Early start as we are getting minibuses to the sacred valley where we start our trek. It is very hard to explain how the reduced oxygen affects everyone and even the simple tasks are very difficult. The Sacred Valley is up even higher then the 3500metres of Cusco, approximately 4 times the height of Goatfell, and it is not long before we have a bus load of headaches and dizziness. An ideal way to stat a long day!
We have a brief warm up then head off up the hills. Maximum height today was 4200m. The terrain was very rough and very desolate in places. Bizarrely there would be random woman or even children sitting in the middle of some very rough landscape spinning there llama or sheepskin wool.
The Peruvians are a very friendless and colourful race. They are always eager to come up and have a nosey, to say hello or to sell you here wares. The woman and children usually wear traditional handmade clothing very vibrant in primary colours (if thy were clean).
The walk took us through some stunning scenery and we ended up in the small holding of a local farmer for lunch. There were in excess of 20 children running around, birth control is unknown over here and the nights are cold. The children were very friendly and excited and were eager to see what they could coerce out of us. Aileen opened a packet of dried fruits and was promptly 'mugged' by them all. We were discouraged from giving them sweets as brushing teeth and basic dental hygiene is very poor. We had stopped off at a local market before the trek and stocked up on pens, paper and small toys. Graham gifted some pens and paper to some of the kids. There were few men around as we walked as they were grafting away high in the hills.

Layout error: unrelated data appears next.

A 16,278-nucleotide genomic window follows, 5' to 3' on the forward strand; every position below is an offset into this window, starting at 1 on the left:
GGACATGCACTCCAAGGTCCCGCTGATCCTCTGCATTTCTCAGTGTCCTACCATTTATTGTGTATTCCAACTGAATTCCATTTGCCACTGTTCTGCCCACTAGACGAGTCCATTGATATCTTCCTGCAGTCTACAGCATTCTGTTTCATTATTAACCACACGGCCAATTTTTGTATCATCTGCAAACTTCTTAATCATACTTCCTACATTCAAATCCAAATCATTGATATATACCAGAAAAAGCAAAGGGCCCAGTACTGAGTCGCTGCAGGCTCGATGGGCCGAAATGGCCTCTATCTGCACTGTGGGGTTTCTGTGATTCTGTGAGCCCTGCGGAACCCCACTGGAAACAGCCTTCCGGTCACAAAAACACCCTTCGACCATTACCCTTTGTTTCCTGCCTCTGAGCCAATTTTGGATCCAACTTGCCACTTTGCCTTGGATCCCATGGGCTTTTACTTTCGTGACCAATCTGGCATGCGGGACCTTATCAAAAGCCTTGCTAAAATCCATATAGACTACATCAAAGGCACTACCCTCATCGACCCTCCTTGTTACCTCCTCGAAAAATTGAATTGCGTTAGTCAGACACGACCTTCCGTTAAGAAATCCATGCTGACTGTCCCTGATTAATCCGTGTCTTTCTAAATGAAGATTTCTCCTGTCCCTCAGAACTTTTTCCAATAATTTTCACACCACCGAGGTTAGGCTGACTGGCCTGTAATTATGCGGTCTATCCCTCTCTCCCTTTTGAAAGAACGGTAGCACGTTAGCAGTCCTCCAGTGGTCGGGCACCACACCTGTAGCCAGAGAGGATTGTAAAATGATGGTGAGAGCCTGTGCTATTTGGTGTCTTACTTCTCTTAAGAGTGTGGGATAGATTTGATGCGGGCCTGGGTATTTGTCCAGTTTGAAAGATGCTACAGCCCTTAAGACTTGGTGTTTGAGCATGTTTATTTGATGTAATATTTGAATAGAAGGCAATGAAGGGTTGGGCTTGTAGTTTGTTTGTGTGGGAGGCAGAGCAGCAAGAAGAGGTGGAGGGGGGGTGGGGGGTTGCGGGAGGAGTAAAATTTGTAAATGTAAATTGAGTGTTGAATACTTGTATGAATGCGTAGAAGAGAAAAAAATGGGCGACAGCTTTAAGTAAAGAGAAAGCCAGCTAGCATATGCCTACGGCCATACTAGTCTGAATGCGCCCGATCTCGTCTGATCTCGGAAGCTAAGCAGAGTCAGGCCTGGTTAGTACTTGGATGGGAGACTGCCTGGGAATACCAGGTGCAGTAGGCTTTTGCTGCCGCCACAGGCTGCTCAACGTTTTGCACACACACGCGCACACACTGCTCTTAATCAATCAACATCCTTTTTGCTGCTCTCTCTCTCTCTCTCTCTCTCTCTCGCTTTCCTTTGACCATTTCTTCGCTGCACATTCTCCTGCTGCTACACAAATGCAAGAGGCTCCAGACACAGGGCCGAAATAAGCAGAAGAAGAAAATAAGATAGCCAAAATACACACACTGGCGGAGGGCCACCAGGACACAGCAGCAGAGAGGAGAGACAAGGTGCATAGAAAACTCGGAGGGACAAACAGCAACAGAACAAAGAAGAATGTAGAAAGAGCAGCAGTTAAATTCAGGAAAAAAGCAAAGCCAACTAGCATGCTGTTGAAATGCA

After lunch we continued heading to our first campsite on the football pitch of a local community. The 'community' consisted of a few houses, a football pitch and a small painted building which was the school.
Dinner was soup and fish and banana sweet then in tents for a 9.30 curfew.
Overnight temperature was zero degrees.